Paul McCue <paulmmccue@google.com>
Witley, Surrey, England - December, 30 2015


My Grandad Max Jordan served in the 100th infantry in WWII. He landed in Marseille. After Germany surrendered he was stationed in Heidelburg where he then went into the MP as a Sargent. He will be celebrating a birthday soon. Blessed to still have him around. Thank you all for your service.
Matthew Smith <matthewjohnsmith@earthlink.net>
Orrville, Ohio, United States - December, 10 2015


I work in the Westerville, Ohio Post office and had the pleasure of talking with Ernie Rodgers a few days ago. He was a member of the 100th Infantry Division. He is now 95years old. I believe he was trained as a medic, but also had other duties. He was eager to talk about his WWII experiences and since I was not too busy at the time we had a good chat. No telling how much longer he will be around but his memories are sharp!
Dave Chamberlain <>
, - December, 01 2015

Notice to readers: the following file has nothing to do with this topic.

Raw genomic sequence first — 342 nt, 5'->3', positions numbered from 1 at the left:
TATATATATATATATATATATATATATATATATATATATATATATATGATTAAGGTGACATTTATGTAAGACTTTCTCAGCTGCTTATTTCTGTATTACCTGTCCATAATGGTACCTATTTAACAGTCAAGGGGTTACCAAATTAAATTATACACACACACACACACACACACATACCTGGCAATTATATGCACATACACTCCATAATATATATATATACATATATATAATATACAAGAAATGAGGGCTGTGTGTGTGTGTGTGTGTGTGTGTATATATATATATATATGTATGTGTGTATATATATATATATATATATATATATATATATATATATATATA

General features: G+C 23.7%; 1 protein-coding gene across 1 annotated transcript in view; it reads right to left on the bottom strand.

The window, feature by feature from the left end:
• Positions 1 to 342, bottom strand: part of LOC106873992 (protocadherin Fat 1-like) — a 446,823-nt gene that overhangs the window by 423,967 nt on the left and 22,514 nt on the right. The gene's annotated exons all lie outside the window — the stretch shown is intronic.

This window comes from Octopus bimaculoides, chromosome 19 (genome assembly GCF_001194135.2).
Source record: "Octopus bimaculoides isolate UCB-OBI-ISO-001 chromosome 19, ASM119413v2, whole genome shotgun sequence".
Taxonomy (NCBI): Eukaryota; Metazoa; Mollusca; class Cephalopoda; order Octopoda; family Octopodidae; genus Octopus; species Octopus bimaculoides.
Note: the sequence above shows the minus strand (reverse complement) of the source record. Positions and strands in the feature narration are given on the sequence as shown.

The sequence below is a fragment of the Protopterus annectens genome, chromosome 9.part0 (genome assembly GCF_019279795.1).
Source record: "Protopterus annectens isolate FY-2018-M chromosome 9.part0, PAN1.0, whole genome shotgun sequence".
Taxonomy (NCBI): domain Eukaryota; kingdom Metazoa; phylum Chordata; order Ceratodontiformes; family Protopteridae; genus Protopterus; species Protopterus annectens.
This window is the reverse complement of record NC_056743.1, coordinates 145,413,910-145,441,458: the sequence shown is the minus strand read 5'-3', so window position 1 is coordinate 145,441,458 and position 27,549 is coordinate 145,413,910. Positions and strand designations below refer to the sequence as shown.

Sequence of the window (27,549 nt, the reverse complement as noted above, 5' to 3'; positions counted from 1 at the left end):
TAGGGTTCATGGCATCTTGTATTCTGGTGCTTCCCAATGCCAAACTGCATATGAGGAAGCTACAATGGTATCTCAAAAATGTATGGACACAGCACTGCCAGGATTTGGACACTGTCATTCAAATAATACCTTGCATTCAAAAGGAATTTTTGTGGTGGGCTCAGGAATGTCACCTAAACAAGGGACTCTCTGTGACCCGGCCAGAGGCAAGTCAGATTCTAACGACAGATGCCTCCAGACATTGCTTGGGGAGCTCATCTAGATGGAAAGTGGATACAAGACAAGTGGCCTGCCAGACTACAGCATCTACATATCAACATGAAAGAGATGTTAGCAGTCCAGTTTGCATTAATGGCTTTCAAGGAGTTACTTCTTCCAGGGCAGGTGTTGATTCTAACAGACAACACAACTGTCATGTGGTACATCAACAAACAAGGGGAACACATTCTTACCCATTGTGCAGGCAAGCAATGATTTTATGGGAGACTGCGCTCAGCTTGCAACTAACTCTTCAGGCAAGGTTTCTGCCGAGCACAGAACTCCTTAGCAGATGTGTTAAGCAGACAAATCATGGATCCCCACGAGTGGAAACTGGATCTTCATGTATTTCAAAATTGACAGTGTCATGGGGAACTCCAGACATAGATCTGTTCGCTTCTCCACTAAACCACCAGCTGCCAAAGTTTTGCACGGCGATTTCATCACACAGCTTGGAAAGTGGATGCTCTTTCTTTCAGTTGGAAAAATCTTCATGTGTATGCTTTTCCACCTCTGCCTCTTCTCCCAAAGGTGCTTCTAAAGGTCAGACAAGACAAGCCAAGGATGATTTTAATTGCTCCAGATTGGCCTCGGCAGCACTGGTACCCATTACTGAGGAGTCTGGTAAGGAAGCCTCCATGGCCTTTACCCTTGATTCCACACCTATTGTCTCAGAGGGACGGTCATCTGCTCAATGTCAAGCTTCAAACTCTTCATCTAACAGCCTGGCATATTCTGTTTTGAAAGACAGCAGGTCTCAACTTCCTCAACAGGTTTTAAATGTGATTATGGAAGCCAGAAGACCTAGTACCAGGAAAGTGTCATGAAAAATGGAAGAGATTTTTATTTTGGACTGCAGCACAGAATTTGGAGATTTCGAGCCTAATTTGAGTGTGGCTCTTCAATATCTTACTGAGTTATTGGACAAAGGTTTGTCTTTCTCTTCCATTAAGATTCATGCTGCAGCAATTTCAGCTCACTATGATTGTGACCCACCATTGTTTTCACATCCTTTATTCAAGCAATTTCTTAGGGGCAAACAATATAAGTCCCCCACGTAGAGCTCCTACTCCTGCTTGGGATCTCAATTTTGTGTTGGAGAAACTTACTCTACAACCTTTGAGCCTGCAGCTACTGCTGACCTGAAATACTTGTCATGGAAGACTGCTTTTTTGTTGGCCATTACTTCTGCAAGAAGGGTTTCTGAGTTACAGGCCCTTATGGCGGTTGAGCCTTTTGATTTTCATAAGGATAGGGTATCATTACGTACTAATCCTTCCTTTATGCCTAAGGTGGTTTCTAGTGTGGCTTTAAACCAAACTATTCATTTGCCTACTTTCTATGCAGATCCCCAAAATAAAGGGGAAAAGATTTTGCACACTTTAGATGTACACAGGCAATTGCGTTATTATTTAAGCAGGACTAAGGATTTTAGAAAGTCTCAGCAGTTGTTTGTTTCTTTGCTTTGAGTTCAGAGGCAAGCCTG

My father, James Richard "Dick" Hopkins was in the 100th and served in France in late 1944/early 1945 after landing in Marseille. The information I have is sketchy, as Dad didn't talk about it much. He passed away nearly 5 years ago and I am hungry for information. I know that he was in a Ranger Company.
Jennifer Hopkins Sherrill <jghsherrill@earthlink.net>
San Rafael, California, United States - November, 11 2015


I have my dads full 100th book. If you need photo's for stories, please contact me. Time is worth more than money.
Rose Leo <tvmediarelations@aol.com>
Boca Raton, FL, United States - September, 28 2015


My husband, James Halfred Williams, nickname "Hoy" will turn 100 on August 8th. He is good health, just has to be in a wheel chair because of arthritis in his knees. He is sharp and wears his Veterans 100th cap all the time and he loves talking with others who served - any time!
Anne R Williams <arwilliams@bellsouth.net>
Cumming, GA, USA - August, 17 2015